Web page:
I've got a pair of TC-Sounds 10" subwoofers and they should probably be crossed-over much lower than 150Hz, or?
NO!!! I'd only go up to about 80Hz with the TC-sounds subs. Go any higher (i.e. 150Hz), and the -12db (2 octaves up, passive) will be breaking up. This would be heard. If you have a sharp crossover (24+dB/Oct), you might be able to get away with it, but I wouldn't chance it.

As for suggestions, there are so many vendors in this market that it's unbelievable. I'd go with an 8". Smaller, and you'll have trouble keeping up with the volume level of the Manger. Larger, and it will look unbalanced, compared to the 10" sub, and may not sound as good at the high end.

BTW, how low can you really go with only a 10" driver. My 12" Titanic's do fairly good, but they lack a little on the last octave (15Hz-30Hz). My Stryke HE15s should correct that issue, when I get around to building them.
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Old 14th September 2001, 10:21 AM   #7
tsz is offline tsz  Sweden
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Thanks again Thoth!

The TC-Sounds subs go fairly deep, They can make things rattle at 20 Hz. But I think the amplifier is what limits the SPL.
They actually go deeper than my old 12" Peerless subs with almost twice as large boxes.

/Tobbe
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Old 14th September 2001, 09:14 PM   #8
haldor is offline haldor  United States
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> BTW, how low can you really go with only a 10" driver.

Hi Thoth,

Actually you get get pretty low with a 10", quite a number of bass guitar cabinets use four 10" drivers and they can sound great. Deep, powerfull, clean bass.

Phil
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Old 14th September 2001, 09:29 PM   #9
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Quote:
Originally posted by haldor
Actually you get get pretty low with a 10", quite a number of bass guitar cabinets use four 10" drivers and they can sound great. Deep, powerfull, clean bass.
Deep bass for a bass guitar is about 35 Hz. I'm talking about the next octave down.

As for the 'musical instrument' speakers, most of them are limited to about 3mm XMAX. This puts very tight limits on their ability to create thunderous low bass. They might make good woofers, but I'd never consider one for sub duty.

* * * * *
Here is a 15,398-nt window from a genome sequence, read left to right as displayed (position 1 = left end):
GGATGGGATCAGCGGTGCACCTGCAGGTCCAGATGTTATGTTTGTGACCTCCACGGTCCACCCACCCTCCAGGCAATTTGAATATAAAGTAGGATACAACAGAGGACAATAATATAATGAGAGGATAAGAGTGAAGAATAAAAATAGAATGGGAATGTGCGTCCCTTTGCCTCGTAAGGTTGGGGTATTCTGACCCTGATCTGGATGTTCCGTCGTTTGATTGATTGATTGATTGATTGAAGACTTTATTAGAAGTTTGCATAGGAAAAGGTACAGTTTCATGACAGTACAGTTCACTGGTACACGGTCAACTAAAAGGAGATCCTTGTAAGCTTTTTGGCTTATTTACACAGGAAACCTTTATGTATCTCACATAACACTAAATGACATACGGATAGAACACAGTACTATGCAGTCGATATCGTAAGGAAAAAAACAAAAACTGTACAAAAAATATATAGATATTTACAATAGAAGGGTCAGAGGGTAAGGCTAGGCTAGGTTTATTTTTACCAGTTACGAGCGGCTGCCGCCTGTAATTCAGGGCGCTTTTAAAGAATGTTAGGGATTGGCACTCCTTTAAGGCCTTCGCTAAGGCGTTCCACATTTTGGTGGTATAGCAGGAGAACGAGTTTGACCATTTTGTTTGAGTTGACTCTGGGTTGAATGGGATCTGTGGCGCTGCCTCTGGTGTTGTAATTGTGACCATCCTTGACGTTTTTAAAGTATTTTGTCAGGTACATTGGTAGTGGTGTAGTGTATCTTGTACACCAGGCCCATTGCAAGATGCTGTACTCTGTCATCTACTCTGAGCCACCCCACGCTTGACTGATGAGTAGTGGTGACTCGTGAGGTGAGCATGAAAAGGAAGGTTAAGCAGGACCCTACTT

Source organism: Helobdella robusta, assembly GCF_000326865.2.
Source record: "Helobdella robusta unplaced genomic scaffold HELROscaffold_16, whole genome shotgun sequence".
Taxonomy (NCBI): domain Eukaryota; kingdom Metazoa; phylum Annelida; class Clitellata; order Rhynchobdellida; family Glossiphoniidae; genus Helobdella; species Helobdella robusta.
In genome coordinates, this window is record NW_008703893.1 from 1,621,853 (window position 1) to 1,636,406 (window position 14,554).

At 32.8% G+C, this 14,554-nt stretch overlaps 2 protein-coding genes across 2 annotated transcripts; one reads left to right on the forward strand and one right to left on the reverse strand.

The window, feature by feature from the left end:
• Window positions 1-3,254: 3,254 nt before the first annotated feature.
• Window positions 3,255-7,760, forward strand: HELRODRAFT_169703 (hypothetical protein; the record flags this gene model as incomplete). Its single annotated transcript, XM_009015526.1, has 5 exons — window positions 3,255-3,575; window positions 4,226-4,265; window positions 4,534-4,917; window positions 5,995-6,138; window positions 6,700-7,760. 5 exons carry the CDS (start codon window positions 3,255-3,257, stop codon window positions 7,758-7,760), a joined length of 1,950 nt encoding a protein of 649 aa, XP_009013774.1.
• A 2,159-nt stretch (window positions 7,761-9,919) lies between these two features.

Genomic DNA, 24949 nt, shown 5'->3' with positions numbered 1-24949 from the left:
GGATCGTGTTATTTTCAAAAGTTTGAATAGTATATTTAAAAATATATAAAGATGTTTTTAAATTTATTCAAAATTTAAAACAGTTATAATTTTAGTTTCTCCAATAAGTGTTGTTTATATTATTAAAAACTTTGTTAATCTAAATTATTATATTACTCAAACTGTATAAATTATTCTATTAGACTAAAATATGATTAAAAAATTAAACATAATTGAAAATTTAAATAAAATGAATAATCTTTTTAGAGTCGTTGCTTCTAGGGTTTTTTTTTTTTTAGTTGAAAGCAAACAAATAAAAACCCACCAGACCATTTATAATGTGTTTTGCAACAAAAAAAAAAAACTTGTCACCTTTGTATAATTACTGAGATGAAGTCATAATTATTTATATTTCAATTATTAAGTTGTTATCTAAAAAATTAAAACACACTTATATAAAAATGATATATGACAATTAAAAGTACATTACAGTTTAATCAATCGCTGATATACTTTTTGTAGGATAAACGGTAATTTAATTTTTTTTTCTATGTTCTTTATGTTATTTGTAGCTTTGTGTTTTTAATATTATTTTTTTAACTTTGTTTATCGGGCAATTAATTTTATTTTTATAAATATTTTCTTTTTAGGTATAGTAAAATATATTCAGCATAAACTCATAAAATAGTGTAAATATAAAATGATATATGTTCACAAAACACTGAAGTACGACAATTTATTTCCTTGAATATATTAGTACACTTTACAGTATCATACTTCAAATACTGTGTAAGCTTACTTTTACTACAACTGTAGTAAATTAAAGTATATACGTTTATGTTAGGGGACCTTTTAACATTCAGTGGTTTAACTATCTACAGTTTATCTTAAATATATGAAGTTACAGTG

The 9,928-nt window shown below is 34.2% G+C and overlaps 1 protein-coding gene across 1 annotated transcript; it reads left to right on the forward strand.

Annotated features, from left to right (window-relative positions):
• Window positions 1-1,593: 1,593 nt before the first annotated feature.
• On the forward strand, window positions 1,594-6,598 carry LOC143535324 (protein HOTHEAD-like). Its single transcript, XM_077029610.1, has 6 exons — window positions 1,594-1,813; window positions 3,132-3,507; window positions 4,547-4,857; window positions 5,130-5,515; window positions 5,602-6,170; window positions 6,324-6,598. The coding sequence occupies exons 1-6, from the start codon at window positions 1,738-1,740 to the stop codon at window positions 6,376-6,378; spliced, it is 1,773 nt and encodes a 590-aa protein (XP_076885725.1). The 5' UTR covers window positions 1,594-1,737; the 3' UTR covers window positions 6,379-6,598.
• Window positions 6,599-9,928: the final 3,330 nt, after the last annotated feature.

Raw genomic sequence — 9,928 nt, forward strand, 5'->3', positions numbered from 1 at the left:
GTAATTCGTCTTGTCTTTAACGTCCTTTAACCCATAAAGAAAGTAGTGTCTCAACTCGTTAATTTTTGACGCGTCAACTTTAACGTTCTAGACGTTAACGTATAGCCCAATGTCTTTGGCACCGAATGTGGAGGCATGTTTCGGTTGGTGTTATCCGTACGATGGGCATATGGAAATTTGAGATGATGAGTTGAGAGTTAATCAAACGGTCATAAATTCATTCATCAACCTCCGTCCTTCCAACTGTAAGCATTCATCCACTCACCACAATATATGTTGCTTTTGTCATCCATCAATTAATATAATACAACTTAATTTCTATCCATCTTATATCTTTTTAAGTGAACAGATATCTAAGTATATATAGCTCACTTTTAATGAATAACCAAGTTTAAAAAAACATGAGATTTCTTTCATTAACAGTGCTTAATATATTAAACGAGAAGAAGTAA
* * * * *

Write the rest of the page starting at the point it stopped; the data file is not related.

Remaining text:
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Old 17th September 2001, 02:44 AM   #10
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Low E on a bass is roughly 42 Hz. In the case of a six-string, or a five-string tuned with a low B (the usual tuning, although some go for a C on top), the B is, if memory serves, about 31 Hz. I can look it up if anyone is interested in the exact frequencies.
I own a 70's vintage SVT, which was the amp that started the whole 10s for bass thing. As wonderful as that amp sounds--and there's nothing like the sound of an SVT in full cry--it's not a good amp for 5 or 6 string basses. It's more of a mid-range growl. I've owned various other 10s over the years, most recently a Hartke 210XL. Deep bass? Pathetic. I liked the sound of it...as a pair of tweeters for my Hartke 115XL or my SWR Big Ben (1x18" Bag End driver). But Thoth is, unfortunately, right. Even the 15" or 18" cabinets are pretty sad compared to even a mid-fi sub. Go round up the T-S numbers for, say, some of the big Emminence or EV drivers, then plug them into a cabinet program. You're lucky to get to 50 or 60 Hz (!) with anything like flat response. Most bass speaker cabinets have the 'Usable,' i.e. +-10 dB, spec listings in order to show anything like 30 or 40 Hz. Loud? Yes. Clean? No...very high distortion (basses sound *very* different played through a stereo). Deep? No.
Unfortunately.
Yes, I believe Bag End has some cabs that get deeper, flatter, but they accomplish it with EQ. It's not in the cabinets, it's in the electronics. The same trick is easy to do on stereo gear.
If I want to treat myself, I play through my stereo. Softly. Very softly. It's quite easy to bottom drivers with an uncompressed bass. And, no, I haven't gotten around to doing so since I built my current subs (12x12" Titanic drivers). I'd have to unearth my 1/4" to RCA adapter, and I don't remember where I put the silly thing. Yes, I could whip one up in minutes, but it's the principle of the thing. Why make another when there's a perfectly servicable one...somewhere...

Grey

[Edited by GRollins on 09-16-2001 at 10:42 PM]